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Re: Condenser Controlled Columns

Postby Monkeyman88 » Thu Nov 19, 2015 3:18 pm

Yes it will change with the alcohol run. Ethanol vapour is heavier than air so will take the easiest path. Out the shotgun :-)
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Re: Condenser Controlled Columns

Postby Mobrewer » Tue Aug 30, 2016 6:38 pm

How long is the Csst in your reflux coil for a three inch pipe? What about for the product condenser? Thanks! I'm working on a modular design for this idea to let me do neutral as well as pot/stripping runs with just the upper section in place.

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Re: Condenser Controlled Columns

Postby kimbodious » Fri Dec 02, 2016 9:53 pm

Finally up and running with my 2" CCVM reflux column still :thumbup: . I have had a CM and a regular VM but I must say that the CCVM is hands down the easiest of the three to operate :D . Good first test today with the ambient temperature in the 30s (Celsius)!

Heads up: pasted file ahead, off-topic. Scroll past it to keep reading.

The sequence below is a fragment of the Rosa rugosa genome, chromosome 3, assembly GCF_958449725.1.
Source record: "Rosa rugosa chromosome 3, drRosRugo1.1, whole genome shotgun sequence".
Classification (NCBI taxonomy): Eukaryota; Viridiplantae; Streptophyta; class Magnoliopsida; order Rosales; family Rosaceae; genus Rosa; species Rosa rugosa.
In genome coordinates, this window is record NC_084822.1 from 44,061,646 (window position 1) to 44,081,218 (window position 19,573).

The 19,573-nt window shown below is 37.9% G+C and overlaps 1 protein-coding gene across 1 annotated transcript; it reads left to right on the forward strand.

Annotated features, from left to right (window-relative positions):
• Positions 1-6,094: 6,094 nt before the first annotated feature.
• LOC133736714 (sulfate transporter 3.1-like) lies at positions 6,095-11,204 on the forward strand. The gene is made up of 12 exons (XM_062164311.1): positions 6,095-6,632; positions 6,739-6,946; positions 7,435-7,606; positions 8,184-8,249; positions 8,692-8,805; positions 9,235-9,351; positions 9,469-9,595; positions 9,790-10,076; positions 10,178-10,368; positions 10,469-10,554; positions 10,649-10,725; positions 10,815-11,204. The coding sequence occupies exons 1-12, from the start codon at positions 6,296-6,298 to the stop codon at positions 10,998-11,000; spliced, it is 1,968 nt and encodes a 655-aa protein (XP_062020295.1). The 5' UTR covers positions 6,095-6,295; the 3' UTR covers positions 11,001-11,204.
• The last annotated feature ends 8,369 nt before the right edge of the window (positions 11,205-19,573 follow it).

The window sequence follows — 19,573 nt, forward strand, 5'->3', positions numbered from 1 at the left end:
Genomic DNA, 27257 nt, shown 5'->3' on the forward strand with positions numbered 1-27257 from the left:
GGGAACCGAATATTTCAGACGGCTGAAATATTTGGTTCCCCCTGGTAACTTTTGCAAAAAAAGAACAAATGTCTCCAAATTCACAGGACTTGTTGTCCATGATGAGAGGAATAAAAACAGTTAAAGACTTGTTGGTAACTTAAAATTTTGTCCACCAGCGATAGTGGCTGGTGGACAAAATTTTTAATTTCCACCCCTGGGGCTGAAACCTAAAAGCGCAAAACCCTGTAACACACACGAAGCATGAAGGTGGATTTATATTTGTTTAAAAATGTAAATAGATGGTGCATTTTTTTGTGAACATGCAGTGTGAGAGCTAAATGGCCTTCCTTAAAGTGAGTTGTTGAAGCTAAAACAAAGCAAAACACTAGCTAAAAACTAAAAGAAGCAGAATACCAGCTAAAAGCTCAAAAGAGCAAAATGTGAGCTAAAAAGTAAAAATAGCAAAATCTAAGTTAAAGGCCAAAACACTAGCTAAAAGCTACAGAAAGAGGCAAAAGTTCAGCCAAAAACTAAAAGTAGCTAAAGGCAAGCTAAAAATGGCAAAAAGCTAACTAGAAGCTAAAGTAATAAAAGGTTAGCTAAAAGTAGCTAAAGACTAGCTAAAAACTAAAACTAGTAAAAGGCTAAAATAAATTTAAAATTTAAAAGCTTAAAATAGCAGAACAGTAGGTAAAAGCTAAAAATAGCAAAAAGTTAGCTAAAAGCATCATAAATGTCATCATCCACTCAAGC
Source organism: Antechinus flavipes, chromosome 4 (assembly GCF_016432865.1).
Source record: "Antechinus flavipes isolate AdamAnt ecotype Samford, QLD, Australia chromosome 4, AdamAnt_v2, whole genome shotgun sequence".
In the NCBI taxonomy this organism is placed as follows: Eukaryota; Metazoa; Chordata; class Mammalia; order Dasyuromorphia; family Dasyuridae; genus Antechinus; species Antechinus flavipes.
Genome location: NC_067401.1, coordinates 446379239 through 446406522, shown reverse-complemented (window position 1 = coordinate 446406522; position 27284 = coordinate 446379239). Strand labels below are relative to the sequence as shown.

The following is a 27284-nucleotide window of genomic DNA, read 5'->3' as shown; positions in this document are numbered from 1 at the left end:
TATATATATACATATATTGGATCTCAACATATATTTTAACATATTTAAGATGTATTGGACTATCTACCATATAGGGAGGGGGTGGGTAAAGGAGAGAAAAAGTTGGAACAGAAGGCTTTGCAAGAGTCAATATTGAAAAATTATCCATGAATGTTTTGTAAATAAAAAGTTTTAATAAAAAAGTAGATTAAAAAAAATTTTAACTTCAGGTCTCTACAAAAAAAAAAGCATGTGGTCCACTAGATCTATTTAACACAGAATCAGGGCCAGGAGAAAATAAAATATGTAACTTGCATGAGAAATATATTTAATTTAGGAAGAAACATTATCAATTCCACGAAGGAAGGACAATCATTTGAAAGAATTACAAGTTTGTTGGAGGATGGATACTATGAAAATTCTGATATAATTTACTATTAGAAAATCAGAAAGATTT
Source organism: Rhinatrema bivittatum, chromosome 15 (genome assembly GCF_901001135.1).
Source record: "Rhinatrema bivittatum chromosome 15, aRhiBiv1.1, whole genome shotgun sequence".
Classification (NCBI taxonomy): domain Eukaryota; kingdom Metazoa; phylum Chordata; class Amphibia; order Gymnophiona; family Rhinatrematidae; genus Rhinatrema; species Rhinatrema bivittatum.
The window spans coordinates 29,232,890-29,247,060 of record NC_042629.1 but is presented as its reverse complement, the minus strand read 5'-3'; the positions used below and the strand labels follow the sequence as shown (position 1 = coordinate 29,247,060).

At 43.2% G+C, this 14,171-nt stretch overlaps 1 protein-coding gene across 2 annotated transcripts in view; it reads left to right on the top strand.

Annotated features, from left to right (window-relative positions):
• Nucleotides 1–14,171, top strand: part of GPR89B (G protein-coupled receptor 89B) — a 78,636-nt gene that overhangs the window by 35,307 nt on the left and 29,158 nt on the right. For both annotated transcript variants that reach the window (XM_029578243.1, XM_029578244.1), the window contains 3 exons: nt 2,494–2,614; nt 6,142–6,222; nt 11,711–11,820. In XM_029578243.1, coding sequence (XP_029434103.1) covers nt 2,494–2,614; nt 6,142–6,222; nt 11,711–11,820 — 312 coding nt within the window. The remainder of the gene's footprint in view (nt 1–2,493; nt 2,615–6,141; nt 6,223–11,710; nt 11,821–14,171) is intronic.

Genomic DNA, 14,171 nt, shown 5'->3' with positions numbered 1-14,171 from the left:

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Re: Condenser Controlled Columns

Postby GSP » Fri Dec 23, 2016 1:46 pm

So the consensus is a movable condenser off the top of the column, ala Boka, and a roughly same diameter takeoff (full size Tee) going to a liebig or shotgun arrangement is the easiest build? The angled (smaller?) takeoff with the takeoff midway up isn't done by anyone?
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Re: Condenser Controlled Columns

Postby still_stirrin » Fri Dec 23, 2016 2:41 pm

GSP wrote:So the consensus is a movable condenser off the top of the column, ala Boka, and a roughly same diameter takeoff (full size Tee) going to a liebig or shotgun arrangement is the easiest build? The angled (smaller?) takeoff with the takeoff midway up isn't done by anyone?